Spring 2021 CAS Exam 9 Thread

For me - this description sounds like a pretty big reason to go against TIA haha. When you’re paying $1195 (even though it is often times your company’s money), you should be getting a product that is significantly better than the competitors.

So for Exam 6 - I can echo that I fell asleep during the videos a few times and found them useless. The practice problems were all just previous exam problems, and those are accessible anywhere. So the benefits I am paying $1195 for, are essentially a study manual, flashcards, and practice exams. Many other competitors can offer that exact same package for a cheaper rate.

I would argue RF offers a product that clearly differentiates itself in the Cookbook that is worth purchasing. The CC package offers, in my opinion, a more easily understandable manual with more challenging practice exams - for like 25% of the cost if my memory serves me right (so my employer would have no problem purchasing CC + RF), and very useful unique examples/practice problems that help in understanding the material.

CF/RF as an alternative option, is a similar price to TIA (factoring in the Cookbook as an add-on you’d probably get with TIA anyways), and you get the benefit of useful video lessons to help you along the way with unique examples, flashcards, a more easily understandable manual, and practice exams.

So to me it was a matter of choosing a tangibly better product, and in some cases cheaper product, vs sticking with the “TIA Routine.”


That makes a lot of sense. I wasn’t thinking about the cost at all.

My mindset has been more along the lines of “TIA works for me very well, so I don’t want to explore anything else”. I have heard good things about CC + RF, but at the same time I want to at least voice my opinion that TIA has worked very well for me so that if someone likes the TIA format then they shouldn’t feel like they have to get CC + RF because people say “TIA is bad”.

TIA is okay. It doesn’t add much value beyond the basic understanding of each text. RF presents clear pictures how to approach some of the more challenging sections of the syllabus. While CC has extremely challenging questions and makes you rethink aspects of the syllabus.

I honestly think there is no good manual though. The way the questions are so bloomsy now, it’s very hard to prepare for that. How the CAS finds angles where no one has really thought of before is very annoying.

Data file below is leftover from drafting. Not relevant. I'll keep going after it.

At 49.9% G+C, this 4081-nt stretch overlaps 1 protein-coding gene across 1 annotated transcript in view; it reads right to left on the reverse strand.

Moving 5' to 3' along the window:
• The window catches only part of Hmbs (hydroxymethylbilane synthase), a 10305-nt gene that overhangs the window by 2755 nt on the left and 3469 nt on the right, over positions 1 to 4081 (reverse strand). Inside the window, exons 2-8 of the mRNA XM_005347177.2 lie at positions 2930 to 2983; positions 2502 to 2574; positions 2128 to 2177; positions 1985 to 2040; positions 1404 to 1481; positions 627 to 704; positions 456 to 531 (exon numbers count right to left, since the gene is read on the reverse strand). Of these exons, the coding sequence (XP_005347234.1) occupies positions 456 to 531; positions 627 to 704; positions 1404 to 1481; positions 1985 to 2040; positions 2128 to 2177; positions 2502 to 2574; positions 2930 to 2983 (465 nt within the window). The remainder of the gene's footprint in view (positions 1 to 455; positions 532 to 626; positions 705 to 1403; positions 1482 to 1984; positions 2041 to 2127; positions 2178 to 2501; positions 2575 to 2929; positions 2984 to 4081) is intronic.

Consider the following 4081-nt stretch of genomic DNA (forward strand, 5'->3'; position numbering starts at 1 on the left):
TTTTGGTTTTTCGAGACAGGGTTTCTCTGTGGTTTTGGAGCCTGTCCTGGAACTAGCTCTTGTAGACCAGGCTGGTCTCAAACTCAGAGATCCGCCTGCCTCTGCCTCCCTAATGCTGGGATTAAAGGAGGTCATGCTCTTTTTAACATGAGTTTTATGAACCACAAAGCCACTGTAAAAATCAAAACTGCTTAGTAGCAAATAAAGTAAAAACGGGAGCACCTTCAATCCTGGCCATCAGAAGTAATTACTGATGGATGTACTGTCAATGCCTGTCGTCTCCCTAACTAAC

The goddamn mortgage question from 2019 still gives me nightmares.

Which question was the mortgage question? I want to take a look so as not to be shocked when I eventually attempt the 2019 exam.

Yeah 2019 those three qs weren’t really on the syllabus. The CAS continues to make exam 9 very challenging.

I studied for 2.5 years over 1500 hours and its like I can’t study any more. Maybe I am just not smart enough to pass exam 9… very frustrating. Feel like they are testing IQ and not the material.

Number 9. Shuddered just looking at it again.

Honestly if you’re going to do 2019 as a PE I would save it so you can practice adapting on the fly, since these crazy questions seem to be the norm.

For completeness, I’d credit the TIA forums and instructor responses as a feature in this list (though it doesn’t tip the scale for me and I doubt it would for you either).

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I might be in the minority here, but I think the mortgage question was fair. You should be familiar with tranches and how they interact, and I believe the wording in the problem provided enough information to tackle it. The CAS really likes to ask questions that are new and haven’t been asked before but for the most part these questions aren’t too bad if you really understand all the underlying material and haven’t just memorized all the past problems.

I disagree with you here. Because 90% of the people would not be able to do that problem unless they practiced a few types of that problem beforehand.

CMOs are only discussed briefly in BKM and Coval, and never with an example.

Sure the syllabus objectives say you need to know about CMOs. But how are you supposed to know how to calculate it in detail when it is not explained in any source reading.

The short, mid, and long terms are not explained. The prepayment isn’t explained.

Based on the tranches in Coval and how the senior/junior interact I don’t think it’s a stretch at all to realize first the prinicpal payments will exhaust the short term tranche, then intermediate, then long term. Also the question explicitly says how to treat the prepayment.

I completely agree, prepayment and short, mid, long are not clear. How do you know that each gets interest and short, mid, long refers to principal only.

And how are you supposed to know how the interest interacts with the principle.

I bet you your tune would be different if you took the exam with me and Skol back then. Seeing the problem now and saying oh that’s not so bad… is not fair.

The interest works like any other loan. Since you have monthly payments, you can assume interest accrues monthly. First the payment will exhaust any interest accumulated in the month, then the rest of the payment will go to the principal.

You may be correct that the fact I didn’t take it in an actual exam is influencing my perspective though.

Can you tell me what type of loan is like that on the syllabus? I don’t believe mortgages are tested.

If you have a house with a mortgage you probably had at least a shot of understanding how the principle and interest works.